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GCSE PHYSICAL EDUCATION . May 2009. Why do we take part in physical activity?. Social – Meet people, make friends. - Co – operation, competition, physical challenge, aesthetic appreciation. Mental – Relieve stress and tension and stress related illness.

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    2. Why do we take part in physical activity? • Social – Meet people, make friends. - Co – operation, competition, physical challenge, aesthetic appreciation. • Mental – Relieve stress and tension and stress related illness. • Physical – Improve body shape, good health,

    3. Health • “Health is a state of complete physical, mental and social well – being and not merely the absence of disease or infirmity”.

    4. Fitness • “the ability to meet the demands of the environment”. • Your environment = your life and the things you do in it.

    5. Exercise • “ a form of physical activity done primarily to improve one’s health and physical fitness”.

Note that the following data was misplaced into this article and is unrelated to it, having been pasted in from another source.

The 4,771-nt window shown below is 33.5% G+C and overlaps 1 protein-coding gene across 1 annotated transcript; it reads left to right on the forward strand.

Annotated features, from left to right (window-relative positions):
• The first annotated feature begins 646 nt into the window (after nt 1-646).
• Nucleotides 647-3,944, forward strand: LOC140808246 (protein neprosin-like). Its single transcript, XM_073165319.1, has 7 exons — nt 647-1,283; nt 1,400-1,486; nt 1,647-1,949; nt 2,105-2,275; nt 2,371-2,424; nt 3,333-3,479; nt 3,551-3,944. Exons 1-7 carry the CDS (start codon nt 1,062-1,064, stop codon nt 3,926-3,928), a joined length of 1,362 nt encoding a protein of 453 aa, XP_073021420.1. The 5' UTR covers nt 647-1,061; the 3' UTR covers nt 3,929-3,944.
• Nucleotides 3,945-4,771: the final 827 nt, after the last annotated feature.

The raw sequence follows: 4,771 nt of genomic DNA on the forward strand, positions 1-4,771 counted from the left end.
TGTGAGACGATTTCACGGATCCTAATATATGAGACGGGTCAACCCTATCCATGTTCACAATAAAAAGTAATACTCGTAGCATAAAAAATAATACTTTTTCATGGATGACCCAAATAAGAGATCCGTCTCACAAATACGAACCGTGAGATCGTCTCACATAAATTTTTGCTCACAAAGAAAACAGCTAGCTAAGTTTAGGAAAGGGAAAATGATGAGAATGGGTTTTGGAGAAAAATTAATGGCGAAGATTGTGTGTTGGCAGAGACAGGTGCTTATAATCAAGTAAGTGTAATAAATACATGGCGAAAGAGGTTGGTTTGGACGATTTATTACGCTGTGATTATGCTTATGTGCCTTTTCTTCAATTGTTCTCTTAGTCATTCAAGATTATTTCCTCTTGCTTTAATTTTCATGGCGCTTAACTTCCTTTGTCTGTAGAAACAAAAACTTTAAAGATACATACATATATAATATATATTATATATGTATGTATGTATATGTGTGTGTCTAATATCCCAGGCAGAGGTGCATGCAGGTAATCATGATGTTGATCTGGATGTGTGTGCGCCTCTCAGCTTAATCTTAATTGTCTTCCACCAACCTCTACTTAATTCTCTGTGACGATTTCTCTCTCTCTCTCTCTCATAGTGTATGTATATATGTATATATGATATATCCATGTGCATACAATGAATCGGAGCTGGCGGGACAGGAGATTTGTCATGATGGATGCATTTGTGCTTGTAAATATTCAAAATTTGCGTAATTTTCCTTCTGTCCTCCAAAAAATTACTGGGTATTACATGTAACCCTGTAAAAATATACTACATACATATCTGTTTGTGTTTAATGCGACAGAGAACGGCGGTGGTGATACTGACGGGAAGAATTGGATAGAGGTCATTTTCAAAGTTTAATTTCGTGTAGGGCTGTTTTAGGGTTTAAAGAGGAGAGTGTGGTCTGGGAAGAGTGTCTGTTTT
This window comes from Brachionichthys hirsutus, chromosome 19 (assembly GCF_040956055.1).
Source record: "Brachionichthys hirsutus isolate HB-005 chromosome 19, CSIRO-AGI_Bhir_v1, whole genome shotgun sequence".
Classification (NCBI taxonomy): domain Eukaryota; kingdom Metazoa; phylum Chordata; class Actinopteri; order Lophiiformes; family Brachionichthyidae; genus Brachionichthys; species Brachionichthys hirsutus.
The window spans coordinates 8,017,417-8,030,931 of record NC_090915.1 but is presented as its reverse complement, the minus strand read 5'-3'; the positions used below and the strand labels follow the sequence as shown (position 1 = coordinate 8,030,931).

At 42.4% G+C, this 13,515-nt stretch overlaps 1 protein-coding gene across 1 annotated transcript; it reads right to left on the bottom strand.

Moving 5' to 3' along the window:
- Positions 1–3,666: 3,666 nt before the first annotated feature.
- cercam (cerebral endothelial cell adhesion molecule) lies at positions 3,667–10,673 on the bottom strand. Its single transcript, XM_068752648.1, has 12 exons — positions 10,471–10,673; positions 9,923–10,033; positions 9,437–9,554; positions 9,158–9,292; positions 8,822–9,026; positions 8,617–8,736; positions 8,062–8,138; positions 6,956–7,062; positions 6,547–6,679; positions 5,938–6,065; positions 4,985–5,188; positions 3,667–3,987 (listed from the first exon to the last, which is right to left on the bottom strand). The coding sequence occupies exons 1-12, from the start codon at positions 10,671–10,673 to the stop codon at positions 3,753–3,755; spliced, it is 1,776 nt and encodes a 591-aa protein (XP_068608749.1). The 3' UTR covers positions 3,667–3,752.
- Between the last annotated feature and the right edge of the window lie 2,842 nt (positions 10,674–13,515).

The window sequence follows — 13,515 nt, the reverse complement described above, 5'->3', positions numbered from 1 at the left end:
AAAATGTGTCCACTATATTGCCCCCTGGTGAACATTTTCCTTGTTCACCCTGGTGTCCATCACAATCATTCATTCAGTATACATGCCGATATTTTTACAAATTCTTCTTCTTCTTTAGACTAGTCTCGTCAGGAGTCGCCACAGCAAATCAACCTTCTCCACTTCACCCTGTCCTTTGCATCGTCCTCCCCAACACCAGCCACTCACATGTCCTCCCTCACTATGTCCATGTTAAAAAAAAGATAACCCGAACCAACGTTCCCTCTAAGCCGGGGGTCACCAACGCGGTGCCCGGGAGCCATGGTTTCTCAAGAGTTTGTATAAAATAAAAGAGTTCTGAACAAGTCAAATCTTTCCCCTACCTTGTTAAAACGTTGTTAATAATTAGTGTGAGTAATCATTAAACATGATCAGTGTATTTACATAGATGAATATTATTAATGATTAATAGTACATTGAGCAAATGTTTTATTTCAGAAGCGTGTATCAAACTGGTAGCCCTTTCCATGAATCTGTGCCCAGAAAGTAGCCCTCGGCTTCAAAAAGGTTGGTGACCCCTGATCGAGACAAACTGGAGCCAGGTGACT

6. Performance • “how well a task is completed”.

    7. Health Related Fitness • Cardio vascular fitness • Muscular strength • Muscular endurance • Flexibility • Body composition • (A lack of any of these components will have a negative effect on your health).

    8. Health Related Fitness • C.V. fitness is “the ability to exercise the entire body for long periods of time”. • Muscular Strength is“The ability to apply force and overcome resistance”. • Muscular Endurance is “The ability to use muscles,many times without getting tired”.

    9. Flexibility is - “The range of movement at a joint.” • Body composition is - “The percentage of body weight which is fat muscle and bone.”

    10. Skill Related Fitness • These are the components of fitness which determine which sports you will be good at. They do not affect health. • Agility – to change direction at speed. • Balance – retain centre of mass over base of support. • Co – ordination – to use two or more body parts together